Cost planning: RICS NRM and best practice

Golden rules

27 October 2015

David Benge and Stuart Earl show how the RICS NRM documents have contributed to best practice


The reforms set out in the UK Government Construction Strategy, the Chief Construction Adviser’s efficiency agenda, the increasing focus on building information modelling (BIM) and the economic challenges currently facing the industry, all demand a step change in working culture, including that of the cost manager.

The relevance of NRM1 in a BIM-enabled construction industry is particularly pertinent. BIM is intended to address issues of process management and data retention, bringing the collection of coordinated data to the forefront. NRM1 is linked to this, enabling the consistent collection of construction cost data that is synchronised with the design data, as is NRM3 in respect of building maintenance.

As part of its commitment to continually raising the professional standards to which its members work, RICS developed its New rules of measurement: order of cost estimating and cost planning for capital building works (NRM1), which is now part of a suite designed to support the cost management of construction projects from cradle to grave (see Figure 1).

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Figure 1: Relationship and purpose of the RICS NRM suite of measurement rules 

The rules were arguably the most significant launch to the construction sector by RICS in the past 35 years.

Before NRM1, quantity surveyors had used the Standard Method of Measurement (SMM), now replaced by the RICS New rules of measurement: Detailed measurement of building works (NRM2). These rules were specifically drafted to advise quantity surveyors on the detailed measurement of building works for inclusion in bills of quantities that, in turn, were used to obtain tender prices from contractors. They also aided the measurement and valuation of variations issued during the construction phase.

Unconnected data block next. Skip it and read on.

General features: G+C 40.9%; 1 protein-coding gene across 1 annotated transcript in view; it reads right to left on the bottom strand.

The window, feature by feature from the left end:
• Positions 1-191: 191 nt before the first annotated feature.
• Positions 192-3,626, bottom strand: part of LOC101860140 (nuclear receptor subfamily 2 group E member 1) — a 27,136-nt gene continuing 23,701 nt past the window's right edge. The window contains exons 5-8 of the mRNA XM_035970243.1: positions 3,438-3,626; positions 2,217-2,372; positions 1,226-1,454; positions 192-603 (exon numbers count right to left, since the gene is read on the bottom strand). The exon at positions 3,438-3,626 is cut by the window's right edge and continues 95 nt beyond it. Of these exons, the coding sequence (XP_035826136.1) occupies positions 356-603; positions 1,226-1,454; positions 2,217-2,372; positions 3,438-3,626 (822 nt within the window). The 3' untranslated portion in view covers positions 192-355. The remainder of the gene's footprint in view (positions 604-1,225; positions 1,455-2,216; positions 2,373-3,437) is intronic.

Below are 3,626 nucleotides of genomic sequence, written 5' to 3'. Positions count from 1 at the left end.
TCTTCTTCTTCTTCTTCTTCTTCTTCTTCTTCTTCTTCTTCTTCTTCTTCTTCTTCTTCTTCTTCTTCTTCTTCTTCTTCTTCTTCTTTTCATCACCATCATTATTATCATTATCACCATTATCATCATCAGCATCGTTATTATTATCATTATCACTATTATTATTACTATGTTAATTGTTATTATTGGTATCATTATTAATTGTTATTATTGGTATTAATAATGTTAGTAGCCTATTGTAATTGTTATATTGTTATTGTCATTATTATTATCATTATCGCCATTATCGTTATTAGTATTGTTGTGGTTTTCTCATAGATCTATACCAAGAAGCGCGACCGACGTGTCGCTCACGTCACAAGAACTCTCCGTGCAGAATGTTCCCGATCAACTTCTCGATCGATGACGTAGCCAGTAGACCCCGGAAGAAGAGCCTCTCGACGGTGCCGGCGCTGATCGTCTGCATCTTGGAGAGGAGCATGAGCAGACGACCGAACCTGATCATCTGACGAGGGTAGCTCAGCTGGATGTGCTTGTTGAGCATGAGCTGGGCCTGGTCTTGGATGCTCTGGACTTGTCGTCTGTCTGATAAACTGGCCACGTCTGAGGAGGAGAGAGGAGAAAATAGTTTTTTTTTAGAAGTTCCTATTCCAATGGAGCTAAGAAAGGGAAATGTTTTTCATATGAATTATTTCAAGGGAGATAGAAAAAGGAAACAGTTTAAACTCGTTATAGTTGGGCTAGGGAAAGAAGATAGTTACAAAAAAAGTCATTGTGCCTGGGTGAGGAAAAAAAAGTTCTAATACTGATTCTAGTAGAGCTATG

A key requirement of the SMM was the need for a full and detailed specification and drawings from the designers, which are now seldom provided. This resulted in the overuse of provisional sums and abuse of bills of quantities. The lack of detailed design is primarily caused by the cost of finance, and the need for clients to complete and put the building to use as quickly as possible. Equally, the impetus lies with ensuring that contractors are involved early in the design process to provide input on buildability and value for money.

As a consequence, over the past 20 years, the use of design and build contracts have come to the forefront; commonly awarded on a concept design or developed design (RIBA Work Stages 2 or 3) basis – well before the completion of technical design (RIBA Work Stage 4), when the bills of quantities could be considered. For these reasons, cost planning has become an essential cost management tool.

Step forward

NRM1 is an overdue statement of how cost planning is applied in practice, and is a significant step forward in improving standards. First, it re-establishes measurement as the core of our professional standing and second, it makes it easier to benchmark against widely accepted best practice. It also provides learning establishments with a clearer statement of the competencies required by students. Its framework facilitates a systematic approach to compiling and managing cost estimates and cost plans.


Understanding and using NRM1 will be an essential selling point when working in other countries

As the cornerstone of good cost management of construction projects, the rules provide a standard of measuring for developing the order of cost estimates and costs plans, as well as enabling effective, accurate and transparent cost advice to be given. They also facilitate better pre- and post-contract cost control. Consequently, NRM1 sets out the standards required of all parties involved in the cost management of construction projects.